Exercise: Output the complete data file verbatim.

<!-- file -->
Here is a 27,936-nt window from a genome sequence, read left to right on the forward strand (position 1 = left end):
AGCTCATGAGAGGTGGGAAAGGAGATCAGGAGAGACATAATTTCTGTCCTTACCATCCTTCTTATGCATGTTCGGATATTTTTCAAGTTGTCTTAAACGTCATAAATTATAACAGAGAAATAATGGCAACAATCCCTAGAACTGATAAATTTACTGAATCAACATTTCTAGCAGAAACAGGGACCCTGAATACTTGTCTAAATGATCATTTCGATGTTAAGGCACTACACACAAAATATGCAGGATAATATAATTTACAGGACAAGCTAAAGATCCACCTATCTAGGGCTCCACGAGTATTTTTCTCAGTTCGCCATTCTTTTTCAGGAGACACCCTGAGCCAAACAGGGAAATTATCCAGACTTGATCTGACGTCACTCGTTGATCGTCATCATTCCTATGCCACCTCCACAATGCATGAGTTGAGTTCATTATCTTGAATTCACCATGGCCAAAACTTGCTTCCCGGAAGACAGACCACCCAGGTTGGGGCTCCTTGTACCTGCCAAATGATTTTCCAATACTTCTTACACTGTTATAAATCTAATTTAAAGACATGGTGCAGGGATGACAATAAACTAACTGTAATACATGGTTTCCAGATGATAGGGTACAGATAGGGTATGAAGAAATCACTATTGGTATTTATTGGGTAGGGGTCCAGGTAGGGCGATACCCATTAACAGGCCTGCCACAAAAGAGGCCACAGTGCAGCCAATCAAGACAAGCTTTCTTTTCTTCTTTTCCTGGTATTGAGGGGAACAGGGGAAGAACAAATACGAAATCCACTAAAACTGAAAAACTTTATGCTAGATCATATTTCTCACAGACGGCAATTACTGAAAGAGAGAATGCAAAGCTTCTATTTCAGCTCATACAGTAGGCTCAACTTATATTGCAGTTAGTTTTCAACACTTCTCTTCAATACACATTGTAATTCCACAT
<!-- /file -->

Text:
Here is a 27,936-nt window from a genome sequence, read left to right on the forward strand (position 1 = left end):
AGCTCATGAGAGGTGGGAAAGGAGATCAGGAGAGACATAATTTCTGTCCTTACCATCCTTCTTATGCATGTTCGGATATTTTTCAAGTTGTCTTAAACGTCATAAATTATAACAGAGAAATAATGGCAACAATCCCTAGAACTGATAAATTTACTGAATCAACATTTCTAGCAGAAACAGGGACCCTGAATACTTGTCTAAATGATCATTTCGATGTTAAGGCACTACACACAAAATATGCAGGATAATATAATTTACAGGACAAGCTAAAGATCCACCTATCTAGGGCTCCACGAGTATTTTTCTCAGTTCGCCATTCTTTTTCAGGAGACACCCTGAGCCAAACAGGGAAATTATCCAGACTTGATCTGACGTCACTCGTTGATCGTCATCATTCCTATGCCACCTCCACAATGCATGAGTTGAGTTCATTATCTTGAATTCACCATGGCCAAAACTTGCTTCCCGGAAGACAGACCACCCAGGTTGGGGCTCCTTGTACCTGCCAAATGATTTTCCAATACTTCTTACACTGTTATAAATCTAATTTAAAGACATGGTGCAGGGATGACAATAAACTAACTGTAATACATGGTTTCCAGATGATAGGGTACAGATAGGGTATGAAGAAATCACTATTGGTATTTATTGGGTAGGGGTCCAGGTAGGGCGATACCCATTAACAGGCCTGCCACAAAAGAGGCCACAGTGCAGCCAATCAAGACAAGCTTTCTTTTCTTCTTTTCCTGGTATTGAGGGGAACAGGGGAAGAACAAATACGAAATCCACTAAAACTGAAAAACTTTATGCTAGATCATATTTCTCACAGACGGCAATTACTGAAAGAGAGAATGCAAAGCTTCTATTTCAGCTCATACAGTAGGCTCAACTTATATTGCAGTTAGTTTTCAACACTTCTCTTCAATACACATTGTAATTCCACAT